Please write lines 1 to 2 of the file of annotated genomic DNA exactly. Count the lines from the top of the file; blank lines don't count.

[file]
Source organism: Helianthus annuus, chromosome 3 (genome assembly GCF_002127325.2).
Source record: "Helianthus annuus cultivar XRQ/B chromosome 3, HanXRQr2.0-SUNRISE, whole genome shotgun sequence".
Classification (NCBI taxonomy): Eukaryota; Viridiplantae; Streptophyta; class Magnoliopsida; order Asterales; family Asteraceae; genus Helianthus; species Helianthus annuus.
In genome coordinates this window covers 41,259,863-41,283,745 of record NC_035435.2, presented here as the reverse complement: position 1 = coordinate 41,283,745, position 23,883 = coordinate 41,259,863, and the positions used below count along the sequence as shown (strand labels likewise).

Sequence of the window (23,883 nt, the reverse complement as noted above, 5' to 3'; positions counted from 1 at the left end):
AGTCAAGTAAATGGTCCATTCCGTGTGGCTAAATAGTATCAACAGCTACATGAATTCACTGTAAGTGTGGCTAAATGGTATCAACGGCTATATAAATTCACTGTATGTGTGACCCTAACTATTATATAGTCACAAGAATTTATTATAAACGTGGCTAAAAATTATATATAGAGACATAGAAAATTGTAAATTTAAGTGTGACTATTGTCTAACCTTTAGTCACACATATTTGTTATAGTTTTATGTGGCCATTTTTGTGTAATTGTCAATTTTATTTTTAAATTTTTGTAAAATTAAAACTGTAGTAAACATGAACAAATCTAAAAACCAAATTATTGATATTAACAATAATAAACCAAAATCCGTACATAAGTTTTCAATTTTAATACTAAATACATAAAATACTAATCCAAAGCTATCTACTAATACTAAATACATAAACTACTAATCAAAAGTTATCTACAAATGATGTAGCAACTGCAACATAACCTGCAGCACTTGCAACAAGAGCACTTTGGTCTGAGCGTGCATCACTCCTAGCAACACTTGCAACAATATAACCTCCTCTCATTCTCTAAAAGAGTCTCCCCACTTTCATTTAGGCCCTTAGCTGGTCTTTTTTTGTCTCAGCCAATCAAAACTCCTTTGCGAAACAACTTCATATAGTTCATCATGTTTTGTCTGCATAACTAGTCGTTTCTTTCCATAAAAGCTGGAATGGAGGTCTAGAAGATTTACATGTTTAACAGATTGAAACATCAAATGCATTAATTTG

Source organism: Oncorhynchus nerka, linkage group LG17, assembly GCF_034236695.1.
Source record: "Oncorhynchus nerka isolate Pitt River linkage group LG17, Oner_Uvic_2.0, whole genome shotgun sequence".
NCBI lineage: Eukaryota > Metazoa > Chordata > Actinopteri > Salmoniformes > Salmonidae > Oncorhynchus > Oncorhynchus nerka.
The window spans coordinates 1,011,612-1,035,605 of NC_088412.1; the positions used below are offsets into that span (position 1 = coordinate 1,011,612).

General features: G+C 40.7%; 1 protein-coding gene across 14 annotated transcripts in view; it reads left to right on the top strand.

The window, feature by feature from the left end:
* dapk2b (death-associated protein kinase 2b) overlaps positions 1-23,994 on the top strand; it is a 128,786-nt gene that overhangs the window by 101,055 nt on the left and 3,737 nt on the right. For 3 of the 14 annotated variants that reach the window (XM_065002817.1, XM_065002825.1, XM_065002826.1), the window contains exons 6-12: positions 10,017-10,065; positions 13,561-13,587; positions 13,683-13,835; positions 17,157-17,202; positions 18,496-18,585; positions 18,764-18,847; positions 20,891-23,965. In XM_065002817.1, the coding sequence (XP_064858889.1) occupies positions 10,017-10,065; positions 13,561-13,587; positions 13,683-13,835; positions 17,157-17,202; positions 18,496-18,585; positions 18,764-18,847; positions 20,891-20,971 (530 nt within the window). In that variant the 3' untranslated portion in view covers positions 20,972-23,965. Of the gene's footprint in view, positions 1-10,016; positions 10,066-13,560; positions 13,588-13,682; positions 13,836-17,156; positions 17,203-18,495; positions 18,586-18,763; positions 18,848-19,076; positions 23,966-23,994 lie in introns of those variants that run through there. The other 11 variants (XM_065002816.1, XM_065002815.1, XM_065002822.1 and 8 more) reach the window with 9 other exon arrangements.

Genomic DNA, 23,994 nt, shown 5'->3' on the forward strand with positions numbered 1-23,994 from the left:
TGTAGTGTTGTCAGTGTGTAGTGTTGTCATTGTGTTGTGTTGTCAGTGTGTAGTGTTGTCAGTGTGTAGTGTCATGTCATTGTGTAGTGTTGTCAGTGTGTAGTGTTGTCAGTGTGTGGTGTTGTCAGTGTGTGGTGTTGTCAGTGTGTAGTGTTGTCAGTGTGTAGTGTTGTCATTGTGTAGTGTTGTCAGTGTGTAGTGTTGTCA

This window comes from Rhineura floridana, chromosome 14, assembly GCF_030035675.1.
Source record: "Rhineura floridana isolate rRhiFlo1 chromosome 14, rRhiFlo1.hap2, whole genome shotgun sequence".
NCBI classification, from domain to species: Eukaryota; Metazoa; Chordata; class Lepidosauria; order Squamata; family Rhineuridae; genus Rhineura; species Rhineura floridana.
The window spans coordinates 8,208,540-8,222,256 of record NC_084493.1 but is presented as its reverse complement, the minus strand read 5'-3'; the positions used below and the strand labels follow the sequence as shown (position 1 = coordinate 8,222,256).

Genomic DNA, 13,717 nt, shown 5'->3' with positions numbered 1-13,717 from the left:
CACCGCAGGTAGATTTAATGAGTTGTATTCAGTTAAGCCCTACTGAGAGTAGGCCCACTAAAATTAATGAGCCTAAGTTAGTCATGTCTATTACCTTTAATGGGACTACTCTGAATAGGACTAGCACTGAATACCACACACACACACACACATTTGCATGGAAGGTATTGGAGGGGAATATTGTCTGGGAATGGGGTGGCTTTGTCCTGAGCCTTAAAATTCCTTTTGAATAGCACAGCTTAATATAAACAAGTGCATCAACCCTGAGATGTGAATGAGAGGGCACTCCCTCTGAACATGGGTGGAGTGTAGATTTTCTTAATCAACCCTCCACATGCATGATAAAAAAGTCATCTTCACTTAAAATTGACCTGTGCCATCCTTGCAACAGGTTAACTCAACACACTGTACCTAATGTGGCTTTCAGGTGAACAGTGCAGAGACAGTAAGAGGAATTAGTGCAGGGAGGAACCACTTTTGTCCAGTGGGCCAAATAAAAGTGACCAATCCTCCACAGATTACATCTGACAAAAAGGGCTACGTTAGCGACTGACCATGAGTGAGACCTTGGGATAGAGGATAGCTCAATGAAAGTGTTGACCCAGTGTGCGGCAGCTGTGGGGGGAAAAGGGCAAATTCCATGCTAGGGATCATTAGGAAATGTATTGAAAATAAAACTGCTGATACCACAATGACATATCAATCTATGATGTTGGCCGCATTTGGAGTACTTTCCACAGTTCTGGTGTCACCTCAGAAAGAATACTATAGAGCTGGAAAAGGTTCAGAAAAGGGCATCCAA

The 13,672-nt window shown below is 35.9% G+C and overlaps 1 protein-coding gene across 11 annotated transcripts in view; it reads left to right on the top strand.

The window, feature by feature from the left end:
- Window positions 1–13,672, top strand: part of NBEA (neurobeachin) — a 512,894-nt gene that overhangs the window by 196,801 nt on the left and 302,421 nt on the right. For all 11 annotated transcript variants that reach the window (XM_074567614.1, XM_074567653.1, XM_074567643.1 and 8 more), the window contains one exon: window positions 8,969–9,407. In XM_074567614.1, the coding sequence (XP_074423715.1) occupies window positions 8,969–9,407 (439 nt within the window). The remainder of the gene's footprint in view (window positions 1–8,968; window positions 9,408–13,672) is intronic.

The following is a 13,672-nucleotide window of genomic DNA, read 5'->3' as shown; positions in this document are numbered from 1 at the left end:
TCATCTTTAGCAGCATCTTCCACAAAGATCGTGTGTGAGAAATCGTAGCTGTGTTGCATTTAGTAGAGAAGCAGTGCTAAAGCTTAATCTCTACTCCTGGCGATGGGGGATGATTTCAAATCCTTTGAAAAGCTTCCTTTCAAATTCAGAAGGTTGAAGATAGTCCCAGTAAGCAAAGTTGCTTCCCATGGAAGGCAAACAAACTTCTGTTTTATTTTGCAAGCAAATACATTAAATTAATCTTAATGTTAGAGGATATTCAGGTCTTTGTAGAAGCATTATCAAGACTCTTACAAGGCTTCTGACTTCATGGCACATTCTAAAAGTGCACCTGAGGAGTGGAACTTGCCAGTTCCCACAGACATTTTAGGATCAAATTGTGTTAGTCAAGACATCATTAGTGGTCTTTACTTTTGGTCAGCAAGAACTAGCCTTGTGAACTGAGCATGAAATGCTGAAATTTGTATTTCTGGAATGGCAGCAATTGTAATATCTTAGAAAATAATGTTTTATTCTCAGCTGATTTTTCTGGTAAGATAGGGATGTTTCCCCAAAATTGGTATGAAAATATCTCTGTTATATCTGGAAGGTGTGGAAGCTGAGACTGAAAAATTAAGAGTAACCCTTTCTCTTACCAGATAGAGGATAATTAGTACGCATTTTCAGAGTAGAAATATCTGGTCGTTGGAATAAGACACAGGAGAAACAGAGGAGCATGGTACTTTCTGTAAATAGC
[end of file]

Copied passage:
Source organism: Helianthus annuus, chromosome 3 (genome assembly GCF_002127325.2).
Source record: "Helianthus annuus cultivar XRQ/B chromosome 3, HanXRQr2.0-SUNRISE, whole genome shotgun sequence".